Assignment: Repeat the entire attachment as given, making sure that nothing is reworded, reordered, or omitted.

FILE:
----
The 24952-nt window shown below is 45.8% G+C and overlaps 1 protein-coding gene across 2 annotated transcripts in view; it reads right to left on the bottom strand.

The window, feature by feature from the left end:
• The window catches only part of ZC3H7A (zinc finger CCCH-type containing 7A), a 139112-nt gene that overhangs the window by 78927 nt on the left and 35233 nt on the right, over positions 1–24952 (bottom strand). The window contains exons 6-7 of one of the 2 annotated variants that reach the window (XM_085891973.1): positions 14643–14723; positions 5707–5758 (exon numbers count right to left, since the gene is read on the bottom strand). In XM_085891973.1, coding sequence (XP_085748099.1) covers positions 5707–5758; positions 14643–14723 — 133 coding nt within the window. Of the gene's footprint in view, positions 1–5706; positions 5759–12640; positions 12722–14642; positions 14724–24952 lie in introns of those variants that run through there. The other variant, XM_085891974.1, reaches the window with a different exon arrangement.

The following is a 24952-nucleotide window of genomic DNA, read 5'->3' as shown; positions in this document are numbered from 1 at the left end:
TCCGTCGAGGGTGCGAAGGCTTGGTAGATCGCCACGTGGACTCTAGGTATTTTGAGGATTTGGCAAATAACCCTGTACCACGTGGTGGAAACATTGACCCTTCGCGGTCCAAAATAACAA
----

The 24952-nt window shown below is 45.8% G+C and overlaps 1 protein-coding gene across 2 annotated transcripts in view; it reads right to left on the bottom strand.

The window, feature by feature from the left end:
• The window catches only part of ZC3H7A (zinc finger CCCH-type containing 7A), a 139112-nt gene that overhangs the window by 78927 nt on the left and 35233 nt on the right, over positions 1–24952 (bottom strand). The window contains exons 6-7 of one of the 2 annotated variants that reach the window (XM_085891973.1): positions 14643–14723; positions 5707–5758 (exon numbers count right to left, since the gene is read on the bottom strand). In XM_085891973.1, coding sequence (XP_085748099.1) covers positions 5707–5758; positions 14643–14723 — 133 coding nt within the window. Of the gene's footprint in view, positions 1–5706; positions 5759–12640; positions 12722–14642; positions 14724–24952 lie in introns of those variants that run through there. The other variant, XM_085891974.1, reaches the window with a different exon arrangement.

The following is a 24952-nucleotide window of genomic DNA, read 5'->3' as shown; positions in this document are numbered from 1 at the left end:
TCCGTCGAGGGTGCGAAGGCTTGGTAGATCGCCACGTGGACTCTAGGTATTTTGAGGATTTGGCAAATAACCCTGTACCACGTGGTGGAAACATTGACCCTTCGCGGTCCAAAATAACAA